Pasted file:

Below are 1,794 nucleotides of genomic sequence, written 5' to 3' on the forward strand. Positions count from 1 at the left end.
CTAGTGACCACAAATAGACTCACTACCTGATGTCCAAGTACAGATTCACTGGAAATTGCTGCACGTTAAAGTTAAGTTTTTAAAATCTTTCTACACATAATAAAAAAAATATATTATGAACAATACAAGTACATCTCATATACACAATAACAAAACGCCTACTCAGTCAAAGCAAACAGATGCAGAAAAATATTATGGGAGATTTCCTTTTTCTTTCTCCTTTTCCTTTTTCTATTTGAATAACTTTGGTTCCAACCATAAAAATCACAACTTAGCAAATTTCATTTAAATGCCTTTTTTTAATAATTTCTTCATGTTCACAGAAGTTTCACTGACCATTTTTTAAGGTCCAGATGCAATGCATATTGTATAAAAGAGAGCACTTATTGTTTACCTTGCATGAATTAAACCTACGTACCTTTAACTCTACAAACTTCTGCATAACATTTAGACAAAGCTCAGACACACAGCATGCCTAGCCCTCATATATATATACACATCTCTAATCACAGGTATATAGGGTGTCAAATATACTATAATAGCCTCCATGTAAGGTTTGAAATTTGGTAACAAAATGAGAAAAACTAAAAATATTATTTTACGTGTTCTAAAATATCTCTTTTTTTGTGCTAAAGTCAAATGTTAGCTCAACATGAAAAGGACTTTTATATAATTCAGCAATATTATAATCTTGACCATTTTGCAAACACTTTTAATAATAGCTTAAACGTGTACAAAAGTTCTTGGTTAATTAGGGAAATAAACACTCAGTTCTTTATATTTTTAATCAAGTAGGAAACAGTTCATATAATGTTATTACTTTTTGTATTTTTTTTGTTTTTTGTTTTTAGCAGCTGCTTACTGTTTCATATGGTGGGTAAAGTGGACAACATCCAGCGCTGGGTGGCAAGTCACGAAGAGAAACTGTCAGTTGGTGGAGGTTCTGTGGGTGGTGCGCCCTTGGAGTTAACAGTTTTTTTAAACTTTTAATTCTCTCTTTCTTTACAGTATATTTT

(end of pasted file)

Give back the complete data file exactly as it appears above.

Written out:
Below are 1,794 nucleotides of genomic sequence, written 5' to 3' on the forward strand. Positions count from 1 at the left end.
CTAGTGACCACAAATAGACTCACTACCTGATGTCCAAGTACAGATTCACTGGAAATTGCTGCACGTTAAAGTTAAGTTTTTAAAATCTTTCTACACATAATAAAAAAAATATATTATGAACAATACAAGTACATCTCATATACACAATAACAAAACGCCTACTCAGTCAAAGCAAACAGATGCAGAAAAATATTATGGGAGATTTCCTTTTTCTTTCTCCTTTTCCTTTTTCTATTTGAATAACTTTGGTTCCAACCATAAAAATCACAACTTAGCAAATTTCATTTAAATGCCTTTTTTTAATAATTTCTTCATGTTCACAGAAGTTTCACTGACCATTTTTTAAGGTCCAGATGCAATGCATATTGTATAAAAGAGAGCACTTATTGTTTACCTTGCATGAATTAAACCTACGTACCTTTAACTCTACAAACTTCTGCATAACATTTAGACAAAGCTCAGACACACAGCATGCCTAGCCCTCATATATATATACACATCTCTAATCACAGGTATATAGGGTGTCAAATATACTATAATAGCCTCCATGTAAGGTTTGAAATTTGGTAACAAAATGAGAAAAACTAAAAATATTATTTTACGTGTTCTAAAATATCTCTTTTTTTGTGCTAAAGTCAAATGTTAGCTCAACATGAAAAGGACTTTTATATAATTCAGCAATATTATAATCTTGACCATTTTGCAAACACTTTTAATAATAGCTTAAACGTGTACAAAAGTTCTTGGTTAATTAGGGAAATAAACACTCAGTTCTTTATATTTTTAATCAAGTAGGAAACAGTTCATATAATGTTATTACTTTTTGTATTTTTTTTGTTTTTTGTTTTTAGCAGCTGCTTACTGTTTCATATGGTGGGTAAAGTGGACAACATCCAGCGCTGGGTGGCAAGTCACGAAGAGAAACTGTCAGTTGGTGGAGGTTCTGTGGGTGGTGCGCCCTTGGAGTTAACAGTTTTTTTAAACTTTTAATTCTCTCTTTCTTTACAGTATATTTT